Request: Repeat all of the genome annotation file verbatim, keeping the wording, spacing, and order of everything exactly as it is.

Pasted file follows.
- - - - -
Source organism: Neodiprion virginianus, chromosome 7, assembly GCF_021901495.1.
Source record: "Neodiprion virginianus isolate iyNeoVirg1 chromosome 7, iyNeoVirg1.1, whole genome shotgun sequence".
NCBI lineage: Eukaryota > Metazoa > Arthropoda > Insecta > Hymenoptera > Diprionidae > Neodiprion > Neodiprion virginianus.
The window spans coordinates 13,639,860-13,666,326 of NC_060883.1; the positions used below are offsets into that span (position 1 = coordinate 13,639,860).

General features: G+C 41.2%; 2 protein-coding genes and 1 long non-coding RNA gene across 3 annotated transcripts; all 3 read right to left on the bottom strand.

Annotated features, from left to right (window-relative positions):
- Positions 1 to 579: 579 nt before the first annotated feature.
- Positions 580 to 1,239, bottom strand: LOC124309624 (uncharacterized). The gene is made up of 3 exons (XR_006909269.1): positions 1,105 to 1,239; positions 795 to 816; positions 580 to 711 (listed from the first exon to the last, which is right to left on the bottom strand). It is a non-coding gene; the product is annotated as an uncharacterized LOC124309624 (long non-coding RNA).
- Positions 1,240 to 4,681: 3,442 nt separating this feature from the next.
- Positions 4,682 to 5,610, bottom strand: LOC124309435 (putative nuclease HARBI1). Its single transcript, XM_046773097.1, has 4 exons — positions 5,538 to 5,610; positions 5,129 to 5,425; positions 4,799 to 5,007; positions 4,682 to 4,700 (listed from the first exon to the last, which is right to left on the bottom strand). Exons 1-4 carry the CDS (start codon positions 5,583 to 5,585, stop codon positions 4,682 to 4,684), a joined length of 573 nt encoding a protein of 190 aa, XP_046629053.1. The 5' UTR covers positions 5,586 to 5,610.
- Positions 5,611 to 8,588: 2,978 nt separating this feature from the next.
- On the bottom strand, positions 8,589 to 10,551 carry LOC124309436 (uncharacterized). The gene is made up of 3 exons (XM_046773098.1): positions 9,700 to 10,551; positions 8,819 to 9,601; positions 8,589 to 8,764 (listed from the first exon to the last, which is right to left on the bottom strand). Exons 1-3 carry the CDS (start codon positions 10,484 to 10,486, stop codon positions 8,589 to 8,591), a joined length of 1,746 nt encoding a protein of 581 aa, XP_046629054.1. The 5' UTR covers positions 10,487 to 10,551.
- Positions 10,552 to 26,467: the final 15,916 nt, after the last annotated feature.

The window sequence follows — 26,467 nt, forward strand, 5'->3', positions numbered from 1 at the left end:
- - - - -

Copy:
Source organism: Neodiprion virginianus, chromosome 7, assembly GCF_021901495.1.
Source record: "Neodiprion virginianus isolate iyNeoVirg1 chromosome 7, iyNeoVirg1.1, whole genome shotgun sequence".
NCBI lineage: Eukaryota > Metazoa > Arthropoda > Insecta > Hymenoptera > Diprionidae > Neodiprion > Neodiprion virginianus.
The window spans coordinates 13,639,860-13,666,326 of NC_060883.1; the positions used below are offsets into that span (position 1 = coordinate 13,639,860).

General features: G+C 41.2%; 2 protein-coding genes and 1 long non-coding RNA gene across 3 annotated transcripts; all 3 read right to left on the bottom strand.

Annotated features, from left to right (window-relative positions):
- Positions 1 to 579: 579 nt before the first annotated feature.
- Positions 580 to 1,239, bottom strand: LOC124309624 (uncharacterized). The gene is made up of 3 exons (XR_006909269.1): positions 1,105 to 1,239; positions 795 to 816; positions 580 to 711 (listed from the first exon to the last, which is right to left on the bottom strand). It is a non-coding gene; the product is annotated as an uncharacterized LOC124309624 (long non-coding RNA).
- Positions 1,240 to 4,681: 3,442 nt separating this feature from the next.
- Positions 4,682 to 5,610, bottom strand: LOC124309435 (putative nuclease HARBI1). Its single transcript, XM_046773097.1, has 4 exons — positions 5,538 to 5,610; positions 5,129 to 5,425; positions 4,799 to 5,007; positions 4,682 to 4,700 (listed from the first exon to the last, which is right to left on the bottom strand). Exons 1-4 carry the CDS (start codon positions 5,583 to 5,585, stop codon positions 4,682 to 4,684), a joined length of 573 nt encoding a protein of 190 aa, XP_046629053.1. The 5' UTR covers positions 5,586 to 5,610.
- Positions 5,611 to 8,588: 2,978 nt separating this feature from the next.
- On the bottom strand, positions 8,589 to 10,551 carry LOC124309436 (uncharacterized). The gene is made up of 3 exons (XM_046773098.1): positions 9,700 to 10,551; positions 8,819 to 9,601; positions 8,589 to 8,764 (listed from the first exon to the last, which is right to left on the bottom strand). Exons 1-3 carry the CDS (start codon positions 10,484 to 10,486, stop codon positions 8,589 to 8,591), a joined length of 1,746 nt encoding a protein of 581 aa, XP_046629054.1. The 5' UTR covers positions 10,487 to 10,551.
- Positions 10,552 to 26,467: the final 15,916 nt, after the last annotated feature.

The window sequence follows — 26,467 nt, forward strand, 5'->3', positions numbered from 1 at the left end: